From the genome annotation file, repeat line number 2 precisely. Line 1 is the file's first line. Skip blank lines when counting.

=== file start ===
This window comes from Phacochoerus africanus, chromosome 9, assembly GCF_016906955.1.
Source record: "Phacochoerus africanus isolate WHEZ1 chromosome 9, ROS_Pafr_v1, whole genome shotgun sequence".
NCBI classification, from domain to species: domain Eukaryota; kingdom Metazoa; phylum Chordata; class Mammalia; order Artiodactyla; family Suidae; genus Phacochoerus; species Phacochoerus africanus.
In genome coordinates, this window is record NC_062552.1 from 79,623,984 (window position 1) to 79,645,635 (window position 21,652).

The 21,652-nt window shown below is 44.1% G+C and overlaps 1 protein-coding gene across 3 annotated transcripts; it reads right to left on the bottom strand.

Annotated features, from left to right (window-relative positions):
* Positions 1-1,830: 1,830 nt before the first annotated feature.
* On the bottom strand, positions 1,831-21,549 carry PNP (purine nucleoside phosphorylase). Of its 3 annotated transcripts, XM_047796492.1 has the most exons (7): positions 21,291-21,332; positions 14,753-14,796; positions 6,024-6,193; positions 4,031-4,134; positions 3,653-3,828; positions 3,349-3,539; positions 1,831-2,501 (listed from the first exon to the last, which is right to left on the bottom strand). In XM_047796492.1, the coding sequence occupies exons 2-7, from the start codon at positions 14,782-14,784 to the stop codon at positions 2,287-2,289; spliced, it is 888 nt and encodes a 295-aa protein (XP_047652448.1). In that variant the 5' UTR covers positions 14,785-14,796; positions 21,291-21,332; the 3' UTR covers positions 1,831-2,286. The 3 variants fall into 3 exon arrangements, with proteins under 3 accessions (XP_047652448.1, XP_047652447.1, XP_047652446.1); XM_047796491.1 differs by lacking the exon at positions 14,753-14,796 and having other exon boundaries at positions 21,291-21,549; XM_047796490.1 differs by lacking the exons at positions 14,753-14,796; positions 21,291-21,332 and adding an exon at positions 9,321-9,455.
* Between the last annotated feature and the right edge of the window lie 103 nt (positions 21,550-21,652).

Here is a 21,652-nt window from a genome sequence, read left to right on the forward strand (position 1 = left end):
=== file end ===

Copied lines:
Source record: "Phacochoerus africanus isolate WHEZ1 chromosome 9, ROS_Pafr_v1, whole genome shotgun sequence".